By Charlotte Rotterdam //
I was first drawn to the Feeding your Demons process and the teachings of Machig Labdrön – the great 11th century Tibetan yogini from whose teachings the process was developed – for the radical invitation to turn towards that which we find most repulsive or frightening. This view seemed so counter-intuitive, so clearly different from the human default response of avoiding or rejecting the ugly and threatening aspects of life. Perhaps it reminded me of my early childhood, when I spent time in the autopsy lab with my mother, a pathologist. There was an odd peacefulness in the autopsy room where the intensely eerie became quite ordinary and sometimes even sacred.
Beyond transforming the morbid into the mundane, however, lies a profound teaching on compassion. Ultimately, these teachings suggest that it is only by meeting and even nurturing whatever we consider threatening or “other” that we can live a fully integrated life, radiant with our own wisdom. Holding our inner and outer demons at bay draws us into a never-ending cycle of avoidance, protection and defense. If we consider our tactics at trying to destroy, ignore or resist our demons, we will realize that these strategies never really free us from our demons. They remain, lurking on the edge of our awareness or stuffed into recesses of our emotional basement.
Demons are anything that keeps us from living our lives fully, anything that inhibits our expression, the fundamental joy of our being. Demons can be fears – failure, loss, disappointment, abandonment. They can be destructive habitual patterns of anger or reactivity, obsessions or addictions. Our insecurities and self-doubt are demons, as are self-criticism and judgment. Sometimes we can locate demons in our physical body in the forms of pain or illness, and our encumbered relationship to these difficult aspects of experience. Sometimes demons arise in the heat of a moment and subside; others are patterns we have developed over a lifetime.
Of course, our default tendency is to try to get rid of these aspects of ourselves and our experience. We fight our demons, attempting to destroy them. Or at least, we repress or hide them so that we don’t need to look them in the eyes. This is a natural instinct, probably based in our evolutionary biology that favored the avoidance of poison as a survival technique. But it’s not so effective when we are dealing with more subtle aspects of our experience. (Interestingly, certain fields of healing intentionally use “poison” as a form of medicine.)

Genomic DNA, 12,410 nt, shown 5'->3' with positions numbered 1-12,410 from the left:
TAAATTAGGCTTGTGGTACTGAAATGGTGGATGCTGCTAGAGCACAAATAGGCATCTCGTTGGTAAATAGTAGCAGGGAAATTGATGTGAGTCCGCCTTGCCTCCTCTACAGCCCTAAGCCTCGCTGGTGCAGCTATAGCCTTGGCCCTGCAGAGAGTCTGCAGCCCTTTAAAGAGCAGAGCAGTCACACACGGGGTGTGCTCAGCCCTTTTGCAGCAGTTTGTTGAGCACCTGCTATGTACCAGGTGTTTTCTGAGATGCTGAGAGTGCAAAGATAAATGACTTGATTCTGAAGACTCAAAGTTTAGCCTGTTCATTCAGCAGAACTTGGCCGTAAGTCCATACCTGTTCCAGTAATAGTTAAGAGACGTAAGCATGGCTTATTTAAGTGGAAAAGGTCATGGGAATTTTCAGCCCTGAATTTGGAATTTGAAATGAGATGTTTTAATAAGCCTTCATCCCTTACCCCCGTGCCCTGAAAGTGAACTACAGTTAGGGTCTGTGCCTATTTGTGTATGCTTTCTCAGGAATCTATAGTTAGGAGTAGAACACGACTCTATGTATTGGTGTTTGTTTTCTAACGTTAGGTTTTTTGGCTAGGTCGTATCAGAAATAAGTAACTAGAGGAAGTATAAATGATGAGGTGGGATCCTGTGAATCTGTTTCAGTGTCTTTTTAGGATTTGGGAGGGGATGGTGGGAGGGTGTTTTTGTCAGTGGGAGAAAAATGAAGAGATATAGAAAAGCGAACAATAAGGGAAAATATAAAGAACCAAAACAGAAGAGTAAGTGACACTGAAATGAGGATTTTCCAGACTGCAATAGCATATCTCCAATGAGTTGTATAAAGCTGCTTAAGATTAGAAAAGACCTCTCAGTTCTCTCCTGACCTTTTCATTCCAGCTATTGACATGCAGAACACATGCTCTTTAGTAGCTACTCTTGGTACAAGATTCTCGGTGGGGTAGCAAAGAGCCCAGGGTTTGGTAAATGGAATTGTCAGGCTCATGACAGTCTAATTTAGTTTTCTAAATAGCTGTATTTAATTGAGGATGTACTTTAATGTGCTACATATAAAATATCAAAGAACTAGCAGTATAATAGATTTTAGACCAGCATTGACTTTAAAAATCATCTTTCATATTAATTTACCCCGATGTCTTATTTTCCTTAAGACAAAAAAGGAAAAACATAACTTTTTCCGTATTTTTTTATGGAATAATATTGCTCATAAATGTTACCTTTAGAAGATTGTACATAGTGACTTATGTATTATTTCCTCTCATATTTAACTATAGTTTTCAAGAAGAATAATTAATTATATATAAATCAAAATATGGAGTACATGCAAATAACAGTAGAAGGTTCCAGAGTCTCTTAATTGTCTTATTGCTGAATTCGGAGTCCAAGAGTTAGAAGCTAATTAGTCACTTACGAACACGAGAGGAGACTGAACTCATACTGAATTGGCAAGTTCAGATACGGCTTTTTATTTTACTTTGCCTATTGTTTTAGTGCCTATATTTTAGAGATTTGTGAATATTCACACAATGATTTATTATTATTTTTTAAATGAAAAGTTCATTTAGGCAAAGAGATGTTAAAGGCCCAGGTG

In contrast, to feed our demons means to first acknowledge our demons and then to engage them with compassion and nurturance. The underlying view here is that our demons are aspects of ourselves that have not been fully integrated. Like a small child looking for attention, our demons first tug at our sleeves, then become louder and more aggressive the more we try to ignore them. They have something to tell us that we are unwilling to hear.
When my children were young, I found myself haunted by negative feelings that seemed contrary to what I had expected to encounter in motherhood – frustration, impatience, even dislike for my own child. I wasn’t willing to have the grumpy mother – or “monster mama” as we came to name her – be part of my persona. There was some ideal of the “good mother” that I thought I should live up to. The demon of the “bad mother” knocked more and more loudly on my door until I had to come to the humble realization that I could both love my children and lose my temper or be unkind at times. In acknowledging and bringing compassion to the bad mother within me, I also became more generous and tenderly compassionate to all mothers in the world who struggle in their own way with the journey of parenting.
But what does it mean to “feed” our demons? If we are addicted to smoking, are we feeding the demon of addiction another cigarette? Of course, not. The Feeding your Demons process guides us into an inquiry into both what the demon overtly seems to want – another cigarette – and more subtly, what it really needs. This distinction is critical. Feeding the want seems to temporarily fulfill us, but ultimately, we remain hungry, unsatisfied. The need beneath the want may be a wish for love and intimacy, a sense of self-worth, fulfillment, peace. When we feed the need that lies at the heart of our demon, we bring compassion and kindness to a part of ourselves that has been under-nourished.
Like mythical demons guarding a great treasure, our demons can reveal inner insights and wisdom that have been covered up. The vulnerability and tenderness that often lie at the heart of our demons give rise to profound insight into our own nature and the nature of reality around us. So often we find beneath our demons a wellspring of creativity, a clear awareness of purpose, or vast compassion. By feeding our demons, we allow this brilliance to reveal itself, to find voice. What previously haunted us becomes a source of resilience.
About the Author
Charlotte Rotterdam teaches Buddhism and meditation in the US and abroad, and was authorized to teach by Lama Tsultrim Allione. She is an Instructor and Director of the Center for the Advancement of Contemplative Education at Naropa University. The mother of two boys, she has published essays on the intersection of spiritual practice and motherhood in Mandala and in an anthology, Fearless Nest. Charlotte received her Masters in Theological Studies from Harvard Divinity School.
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